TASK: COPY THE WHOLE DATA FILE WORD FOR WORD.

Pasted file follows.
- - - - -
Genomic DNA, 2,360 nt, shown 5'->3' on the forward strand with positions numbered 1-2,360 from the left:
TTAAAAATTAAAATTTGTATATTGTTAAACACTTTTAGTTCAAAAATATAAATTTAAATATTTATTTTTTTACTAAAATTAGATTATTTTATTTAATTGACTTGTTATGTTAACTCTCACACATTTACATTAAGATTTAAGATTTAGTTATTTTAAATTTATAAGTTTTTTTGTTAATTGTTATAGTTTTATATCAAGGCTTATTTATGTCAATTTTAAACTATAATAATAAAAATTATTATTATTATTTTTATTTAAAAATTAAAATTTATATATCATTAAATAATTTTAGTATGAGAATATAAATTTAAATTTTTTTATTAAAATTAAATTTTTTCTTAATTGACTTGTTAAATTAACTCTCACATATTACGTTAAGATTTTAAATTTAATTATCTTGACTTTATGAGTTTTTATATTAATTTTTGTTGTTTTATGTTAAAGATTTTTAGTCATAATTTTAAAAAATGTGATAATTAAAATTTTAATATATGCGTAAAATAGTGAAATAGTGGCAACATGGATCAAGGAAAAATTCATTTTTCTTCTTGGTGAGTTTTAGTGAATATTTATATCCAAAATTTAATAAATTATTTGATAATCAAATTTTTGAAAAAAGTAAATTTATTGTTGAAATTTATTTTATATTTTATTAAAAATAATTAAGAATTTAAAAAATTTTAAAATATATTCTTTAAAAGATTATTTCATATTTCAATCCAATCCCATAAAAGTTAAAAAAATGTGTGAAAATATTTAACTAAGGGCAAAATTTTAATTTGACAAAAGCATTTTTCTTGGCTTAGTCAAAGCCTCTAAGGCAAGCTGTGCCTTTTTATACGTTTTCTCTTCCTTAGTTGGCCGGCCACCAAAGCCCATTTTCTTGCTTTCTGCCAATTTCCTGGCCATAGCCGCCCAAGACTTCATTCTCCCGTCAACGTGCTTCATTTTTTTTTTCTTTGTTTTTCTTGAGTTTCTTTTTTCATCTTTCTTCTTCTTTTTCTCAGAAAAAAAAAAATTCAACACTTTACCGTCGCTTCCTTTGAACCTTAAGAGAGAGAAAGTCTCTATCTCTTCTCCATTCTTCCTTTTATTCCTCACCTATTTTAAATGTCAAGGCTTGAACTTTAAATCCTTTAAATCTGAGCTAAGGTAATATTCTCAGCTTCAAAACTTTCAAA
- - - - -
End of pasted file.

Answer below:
Genomic DNA, 2,360 nt, shown 5'->3' on the forward strand with positions numbered 1-2,360 from the left:
TTAAAAATTAAAATTTGTATATTGTTAAACACTTTTAGTTCAAAAATATAAATTTAAATATTTATTTTTTTACTAAAATTAGATTATTTTATTTAATTGACTTGTTATGTTAACTCTCACACATTTACATTAAGATTTAAGATTTAGTTATTTTAAATTTATAAGTTTTTTTGTTAATTGTTATAGTTTTATATCAAGGCTTATTTATGTCAATTTTAAACTATAATAATAAAAATTATTATTATTATTTTTATTTAAAAATTAAAATTTATATATCATTAAATAATTTTAGTATGAGAATATAAATTTAAATTTTTTTATTAAAATTAAATTTTTTCTTAATTGACTTGTTAAATTAACTCTCACATATTACGTTAAGATTTTAAATTTAATTATCTTGACTTTATGAGTTTTTATATTAATTTTTGTTGTTTTATGTTAAAGATTTTTAGTCATAATTTTAAAAAATGTGATAATTAAAATTTTAATATATGCGTAAAATAGTGAAATAGTGGCAACATGGATCAAGGAAAAATTCATTTTTCTTCTTGGTGAGTTTTAGTGAATATTTATATCCAAAATTTAATAAATTATTTGATAATCAAATTTTTGAAAAAAGTAAATTTATTGTTGAAATTTATTTTATATTTTATTAAAAATAATTAAGAATTTAAAAAATTTTAAAATATATTCTTTAAAAGATTATTTCATATTTCAATCCAATCCCATAAAAGTTAAAAAAATGTGTGAAAATATTTAACTAAGGGCAAAATTTTAATTTGACAAAAGCATTTTTCTTGGCTTAGTCAAAGCCTCTAAGGCAAGCTGTGCCTTTTTATACGTTTTCTCTTCCTTAGTTGGCCGGCCACCAAAGCCCATTTTCTTGCTTTCTGCCAATTTCCTGGCCATAGCCGCCCAAGACTTCATTCTCCCGTCAACGTGCTTCATTTTTTTTTTCTTTGTTTTTCTTGAGTTTCTTTTTTCATCTTTCTTCTTCTTTTTCTCAGAAAAAAAAAAATTCAACACTTTACCGTCGCTTCCTTTGAACCTTAAGAGAGAGAAAGTCTCTATCTCTTCTCCATTCTTCCTTTTATTCCTCACCTATTTTAAATGTCAAGGCTTGAACTTTAAATCCTTTAAATCTGAGCTAAGGTAATATTCTCAGCTTCAAAACTTTCAAA